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Did you know that the Sisters Hospitallers of Idanha are making a significant difference to the mental health of children and young people in Sintra? In partnership with the local council, they have run a unique project that has provided more than 500 specialised clinics since its launch in 2020. Learn more about this initiative led by Dr Paula Loureiro, Clinical Psychologist and Psychotherapist, and discover how it aligns with the Hospitaller mission to provide comprehensive and compassionate care to those who need it most.
What is the main objective of the project of mental health consultations for children and young people in the municipality of Sintra?
The Child and Adolescent Mental Health Area aims to provide a specialised response to the needs identified in the community. The interventions we carry out aim to improve the well-being and personal and social adaptation of children and young people, promoting the reduction of symptoms and the development of more adaptive psychological mechanisms.
How did the partnership between the Idanha Sisters Hospitallers and Sintra Town Council come about in order to carry out this project?
The Sisters Hospitallers and, in particular, the Idanha – Sintra Health Unit have the mission to implement the best responses to the needs of the environment. The municipality of Sintra, as well as other regions of the country, has a significant lack of intervention in the area of child and youth mental health. This aspect is particularly important because we know that there is a high prevalence of mental health problems in this age group, but also that this is an important predictor of mental illness in adult life. For these reasons, Sintra Town Council and the Sisters Hospitallers established a protocol for child psychological and psychiatric intervention with the most vulnerable population.
What specific mental health services are offered through these consultations for children and young people?
Since January 2016, we have been offering Paidopsychiatry and Child and Youth Psychology consultations, aimed at people between 6 and 17 years of age. Until the pandemic, there was also a socio-occupational structure for adolescents. This was a very interesting project, but as the population referred to resides in a more remote area of the municipality of Sintra, its implementation and maintenance was complicated due to the difficult movement of young people, especially during school periods. Coordination between the different entities is sometimes quite complex, making it difficult, for example, for a student to benefit from this type of intervention due to overlapping with academic activities.
What has been the impact of the project since its inception in 2020 to date in terms of number of beneficiaries and results achieved?
Since January 2016, 4899 consultations have been carried out, 1526 in Child Psychiatry and 3373 in Child and Youth Psychology. In other words, we have reached around 488 people and their families. The cases referred to our Health Unit are always of a high level of complexity. I believe that the smallest situations are referred to other community responses, such as associations and parish councils. For this reason, therapeutic processes are often lengthy. We receive referrals from School Groups, Child and Adolescent Protection Commissions, the General Directorate of Reinsertion and Penitentiary Services, Technical Support Teams for the Courts, among others.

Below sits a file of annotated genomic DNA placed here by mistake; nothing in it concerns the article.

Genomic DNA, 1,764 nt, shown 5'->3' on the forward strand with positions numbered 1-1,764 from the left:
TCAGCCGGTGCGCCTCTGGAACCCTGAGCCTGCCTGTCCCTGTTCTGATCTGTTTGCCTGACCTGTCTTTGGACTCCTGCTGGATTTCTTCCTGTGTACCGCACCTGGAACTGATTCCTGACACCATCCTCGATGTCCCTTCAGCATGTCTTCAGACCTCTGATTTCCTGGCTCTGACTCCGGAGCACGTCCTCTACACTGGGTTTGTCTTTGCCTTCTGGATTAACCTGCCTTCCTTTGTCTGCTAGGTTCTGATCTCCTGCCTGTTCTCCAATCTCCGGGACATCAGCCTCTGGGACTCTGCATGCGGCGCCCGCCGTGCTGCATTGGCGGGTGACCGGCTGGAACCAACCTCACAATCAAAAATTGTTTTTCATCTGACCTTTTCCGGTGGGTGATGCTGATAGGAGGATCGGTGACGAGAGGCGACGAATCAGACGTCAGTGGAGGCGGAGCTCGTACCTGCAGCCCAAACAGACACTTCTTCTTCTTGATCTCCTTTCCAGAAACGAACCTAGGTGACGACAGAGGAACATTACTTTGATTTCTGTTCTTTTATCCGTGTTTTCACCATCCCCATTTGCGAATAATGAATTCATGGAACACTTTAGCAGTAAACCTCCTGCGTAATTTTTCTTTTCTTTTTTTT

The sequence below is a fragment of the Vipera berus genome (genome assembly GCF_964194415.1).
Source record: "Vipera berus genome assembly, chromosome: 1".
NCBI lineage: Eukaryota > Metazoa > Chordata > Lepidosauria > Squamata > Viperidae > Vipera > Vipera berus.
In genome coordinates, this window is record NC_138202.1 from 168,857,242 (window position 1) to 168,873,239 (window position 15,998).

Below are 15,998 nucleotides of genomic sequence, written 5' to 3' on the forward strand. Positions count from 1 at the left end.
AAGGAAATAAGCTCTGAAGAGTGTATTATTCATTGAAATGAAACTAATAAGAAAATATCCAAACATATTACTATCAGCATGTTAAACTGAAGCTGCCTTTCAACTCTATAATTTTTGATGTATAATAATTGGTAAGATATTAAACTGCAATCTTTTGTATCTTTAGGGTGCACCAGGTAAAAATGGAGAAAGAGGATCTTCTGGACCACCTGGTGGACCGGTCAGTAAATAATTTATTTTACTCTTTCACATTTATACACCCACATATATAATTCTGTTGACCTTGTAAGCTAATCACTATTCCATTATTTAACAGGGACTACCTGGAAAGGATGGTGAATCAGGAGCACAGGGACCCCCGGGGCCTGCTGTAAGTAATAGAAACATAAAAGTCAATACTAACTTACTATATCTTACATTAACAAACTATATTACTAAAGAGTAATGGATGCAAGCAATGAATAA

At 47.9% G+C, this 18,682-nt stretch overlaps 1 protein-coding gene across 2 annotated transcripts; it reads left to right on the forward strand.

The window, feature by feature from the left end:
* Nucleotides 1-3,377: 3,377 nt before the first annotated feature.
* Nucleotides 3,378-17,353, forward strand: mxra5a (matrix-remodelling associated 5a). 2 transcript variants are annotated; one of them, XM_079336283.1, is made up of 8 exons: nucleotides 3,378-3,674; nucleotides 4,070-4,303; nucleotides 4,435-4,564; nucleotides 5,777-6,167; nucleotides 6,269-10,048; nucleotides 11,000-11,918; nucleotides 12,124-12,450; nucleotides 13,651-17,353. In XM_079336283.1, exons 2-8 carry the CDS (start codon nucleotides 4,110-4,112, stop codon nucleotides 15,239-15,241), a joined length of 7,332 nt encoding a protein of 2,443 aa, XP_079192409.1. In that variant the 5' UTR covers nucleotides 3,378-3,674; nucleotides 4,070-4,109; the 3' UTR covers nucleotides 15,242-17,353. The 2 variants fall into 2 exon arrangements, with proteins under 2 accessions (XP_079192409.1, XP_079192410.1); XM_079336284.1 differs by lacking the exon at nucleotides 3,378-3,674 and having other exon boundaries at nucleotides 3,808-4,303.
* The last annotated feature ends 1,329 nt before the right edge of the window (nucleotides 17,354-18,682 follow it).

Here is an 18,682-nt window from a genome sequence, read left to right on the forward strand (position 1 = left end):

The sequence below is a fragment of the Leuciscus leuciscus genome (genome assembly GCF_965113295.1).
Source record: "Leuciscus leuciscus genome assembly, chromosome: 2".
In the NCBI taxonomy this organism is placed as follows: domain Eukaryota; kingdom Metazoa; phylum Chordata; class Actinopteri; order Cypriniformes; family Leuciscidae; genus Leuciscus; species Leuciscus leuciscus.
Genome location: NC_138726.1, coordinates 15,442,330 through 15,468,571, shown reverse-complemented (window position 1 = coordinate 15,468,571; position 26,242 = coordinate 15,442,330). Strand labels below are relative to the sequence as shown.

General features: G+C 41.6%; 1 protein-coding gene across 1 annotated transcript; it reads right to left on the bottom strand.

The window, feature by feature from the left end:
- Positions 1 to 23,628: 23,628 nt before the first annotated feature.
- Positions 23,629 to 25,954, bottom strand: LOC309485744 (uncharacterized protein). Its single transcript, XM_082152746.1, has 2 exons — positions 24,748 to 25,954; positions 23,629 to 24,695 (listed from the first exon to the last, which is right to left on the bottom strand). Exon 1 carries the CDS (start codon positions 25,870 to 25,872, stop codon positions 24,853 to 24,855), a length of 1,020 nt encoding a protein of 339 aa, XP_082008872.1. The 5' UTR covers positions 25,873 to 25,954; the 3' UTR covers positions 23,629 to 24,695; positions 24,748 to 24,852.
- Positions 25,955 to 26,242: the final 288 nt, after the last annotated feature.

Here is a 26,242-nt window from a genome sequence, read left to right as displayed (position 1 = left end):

Many of these young people are able to take advantage of this opportunity to develop emotional, behavioural and relational skills, which translates into a new and more adaptive opportunity for individual well-being and inclusion in society.
What is your role as head of the project and Head of the Psychology Service in the patient care process?
Of the referrals received, and because they are far beyond our immediate response capacity, triage is necessary. With the information we have and depending on the level of urgency of each situation, we refer them to Paidopsychiatry, Child and Adolescent Psychology or both. In regular meetings of the interdisciplinary team, we discuss these referrals and adjust the individual intervention plan for each child or young person. Although funding is directed towards consultations with children and young people, there is of course always important work that is done with families, either in terms of some emotional support and/or more psycho-educational work.
What values and principles of the Sisters’ Hospitaller mission apply specifically to this mental health consultation project?
The mission of the Hospitaller Sisters is to reach out to the most vulnerable with the best clinical practices. These children and young people who come to us from the schools belong to the neediest families or, as I mentioned earlier, are in situations of great vulnerability in their socio-familial environment. We also receive young people with educational measures under guardianship whose work involves personal development that translates into more adapted patterns of behaviour and interpersonal relationships, thus allowing for a better integration into society.
How do you envisage the future of the project, and are there plans to expand or add new initiatives related to mental health and wellbeing in the community?
We will continue to focus on mental health promotion, that is, working with the community on mental health awareness raising, specifically addressing issues such as risk factors and protective factors, warning signs, and working to reduce stigma and promote positive regard.
We would like to continue this important interdisciplinary clinical activity and, ideally, we would like to do some work with families, particularly with intervention groups. Also, the possibility of reactivating the socio-labour structure is very interesting, but we would need other conditions to ensure the participation of young people.